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Demonstrate Humanity

Updated: Sep 30, 2023

For this, the final post in our trust recipe series, I get to practice what I preach and demonstrate some raw humanity: This post should have gone live a week ago. But I came down with an awful cold. And it wiped me out. For days.

Now it’s an entirely different year, and I’m playing catch-up because life trumps goals, healing takes time, and no one wants to read the ramblings of a cough-syruped blogger anyway. If what I mean by demonstrating humanity is to live authentically, own up to the less-glossy parts of life and accept my own fallibility, then I am case-and-point.

But demonstrating humanity is so much more than this.

Have a bit of fun

Communicating with authenticity means sharing the human moments and adding personality to the newsletters, social media posts and other content you produce. Go ahead—have a little fun! Share dogs pics, drop a pun, make fun of yourself for taking things too seriously and reveal bits and pieces of the wizard behind the curtain.

Bringing personality and lightness to your content makes your organization more relatable, and relatability is key to trustworthiness. If people like you, they’ll want to believe what you say.

The Washington Department of Transportation (WSDOT) consistently Tweets some of the most fun content of any organization out there. If you aren’t following them to find out how bad your commute will be, you should follow them for pure entertainment value.

Another account that I love to follow on any platform I can find them is USGS Volcanoes. They might not use the slapstick humor and creativity that WSDOT brings, but they’ve cultivated a distinctive expert voice that is neither pretentious nor too wonky. They regularly correct misinformation without sounding arrogant or defensive. And they tend to be deeply intrigued with the information they’re sharing, as if they really can’t wait to share the latest updates.

Granted, I am a big-time volcano nerd, so they’re speaking my language. But that’s part of the gig: I am among their target audience, and their posts truly resonate with me. This makes them hugely effective in getting out critical information in rapidly-changing, could-have-been-dangerous events like the Mauna Loa eruption last month. (Go ahead, geek out.)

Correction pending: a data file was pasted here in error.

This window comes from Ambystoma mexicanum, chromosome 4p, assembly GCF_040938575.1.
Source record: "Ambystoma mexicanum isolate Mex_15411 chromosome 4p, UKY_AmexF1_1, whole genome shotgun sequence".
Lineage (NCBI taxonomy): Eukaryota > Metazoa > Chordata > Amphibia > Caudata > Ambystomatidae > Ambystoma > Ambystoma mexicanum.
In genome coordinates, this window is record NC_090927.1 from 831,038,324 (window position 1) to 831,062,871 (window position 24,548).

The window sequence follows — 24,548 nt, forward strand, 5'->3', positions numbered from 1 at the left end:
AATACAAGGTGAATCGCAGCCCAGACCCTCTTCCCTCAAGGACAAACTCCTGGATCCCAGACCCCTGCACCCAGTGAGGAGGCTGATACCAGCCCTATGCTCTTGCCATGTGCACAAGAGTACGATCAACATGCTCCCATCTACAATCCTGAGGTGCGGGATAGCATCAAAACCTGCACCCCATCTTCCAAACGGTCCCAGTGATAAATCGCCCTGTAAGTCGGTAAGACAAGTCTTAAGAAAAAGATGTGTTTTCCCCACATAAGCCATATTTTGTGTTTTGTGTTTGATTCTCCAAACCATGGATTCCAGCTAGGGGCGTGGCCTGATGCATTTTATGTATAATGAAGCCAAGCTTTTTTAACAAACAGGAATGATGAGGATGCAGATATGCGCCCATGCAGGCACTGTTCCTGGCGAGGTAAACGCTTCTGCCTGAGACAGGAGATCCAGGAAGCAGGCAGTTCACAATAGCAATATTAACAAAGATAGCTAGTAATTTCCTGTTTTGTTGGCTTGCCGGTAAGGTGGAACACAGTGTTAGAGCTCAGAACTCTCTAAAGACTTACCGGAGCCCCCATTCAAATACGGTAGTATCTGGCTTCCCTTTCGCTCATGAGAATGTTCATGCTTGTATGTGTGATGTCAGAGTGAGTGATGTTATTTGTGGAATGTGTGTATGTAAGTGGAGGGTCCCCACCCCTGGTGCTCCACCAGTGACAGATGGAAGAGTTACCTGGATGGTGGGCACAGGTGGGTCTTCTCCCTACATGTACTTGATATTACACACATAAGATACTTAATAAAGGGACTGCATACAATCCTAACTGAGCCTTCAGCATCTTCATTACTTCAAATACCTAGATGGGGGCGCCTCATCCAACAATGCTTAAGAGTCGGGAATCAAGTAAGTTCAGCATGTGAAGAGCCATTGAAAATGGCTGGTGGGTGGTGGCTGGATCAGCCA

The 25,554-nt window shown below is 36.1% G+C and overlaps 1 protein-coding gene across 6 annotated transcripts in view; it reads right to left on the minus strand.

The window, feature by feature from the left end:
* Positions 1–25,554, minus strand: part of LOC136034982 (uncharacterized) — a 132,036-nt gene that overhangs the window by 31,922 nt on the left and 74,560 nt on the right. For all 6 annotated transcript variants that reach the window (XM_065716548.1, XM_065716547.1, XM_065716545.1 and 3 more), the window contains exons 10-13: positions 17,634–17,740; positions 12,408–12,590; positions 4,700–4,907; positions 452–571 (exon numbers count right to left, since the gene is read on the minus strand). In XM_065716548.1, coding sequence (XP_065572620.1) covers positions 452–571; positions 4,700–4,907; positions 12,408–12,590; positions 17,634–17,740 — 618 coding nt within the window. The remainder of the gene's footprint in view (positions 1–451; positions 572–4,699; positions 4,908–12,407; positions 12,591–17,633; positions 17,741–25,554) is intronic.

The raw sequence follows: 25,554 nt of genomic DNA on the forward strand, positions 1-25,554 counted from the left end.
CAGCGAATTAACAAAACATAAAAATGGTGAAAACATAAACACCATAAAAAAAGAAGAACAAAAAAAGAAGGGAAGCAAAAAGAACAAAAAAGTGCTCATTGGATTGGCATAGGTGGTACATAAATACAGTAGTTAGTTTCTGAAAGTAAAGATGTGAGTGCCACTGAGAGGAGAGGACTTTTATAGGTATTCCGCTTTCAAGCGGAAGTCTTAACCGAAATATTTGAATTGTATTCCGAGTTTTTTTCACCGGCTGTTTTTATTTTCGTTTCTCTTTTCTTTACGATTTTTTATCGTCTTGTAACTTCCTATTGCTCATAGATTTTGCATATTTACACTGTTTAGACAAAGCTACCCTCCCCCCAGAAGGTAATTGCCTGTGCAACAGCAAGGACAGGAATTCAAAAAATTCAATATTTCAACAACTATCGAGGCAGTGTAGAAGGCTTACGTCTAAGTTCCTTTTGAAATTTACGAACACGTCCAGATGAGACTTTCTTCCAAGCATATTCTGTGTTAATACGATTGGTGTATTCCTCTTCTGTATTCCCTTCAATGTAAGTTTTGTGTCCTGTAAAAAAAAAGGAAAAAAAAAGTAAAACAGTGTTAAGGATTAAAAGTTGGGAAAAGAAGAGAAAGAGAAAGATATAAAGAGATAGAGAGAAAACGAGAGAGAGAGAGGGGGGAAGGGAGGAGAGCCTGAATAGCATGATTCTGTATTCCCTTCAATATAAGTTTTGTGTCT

Fess up to the shortcomings

Not to belabor the point about coming down with a cold, demonstrating humanity is helpful whenever you come up short—especially in cases where you’ve made a mistake.

As mentioned previously, mistakes happen! One of the great ways to pull through a humiliating typo or unintentional mis-speak is to share your embarrassment with your audience. Make fun of yourself. Use some of those not-word words like “Doh!” and throw in some emojis to convey your flattened ego.

Avoid defensiveness at all costs, but if the situation allows for it, feel free to toss out a weak justification like “apparently not enough coffee today” or “and this is why I can’t have nice things.” Like or laugh at posts that gently correct you. Be real.

And then move on. In the grand scheme of things, it’s seldom a big deal. Your audience might even come away feeling more like a community than they did before your gaff.

Show grace

Finally, the most important and meaningful way to demonstrate humanity? Show grace in times of hardship. I’ll spare you my tedious depiction of how this looks because this week brought one of the most authentically moving examples of showing grace ever. It illustrates the point far better than I can.

Monday Night Football between the Bills and Rams brought tragedy to TV screens across America. What followed was an outpouring of empathy, a sincere centering of human life, genuine concern expressed at a collective scale and broad unity around what is right and true: the value of Damar Hamlin’s life, health, family and friends over all else. This is how humanity is demonstrated through grace.

While thankfully few organizations will face that level of tragedy, none of us are spared the realities of our own mortality and the mortality of the clients, customers, employees, teammates, leaders, families, friends and neighbors around us. We all need a little grace, and grace given can have profound impacts. Never mind strengthening a brand—showing grace brings the power to change lives, to heal.

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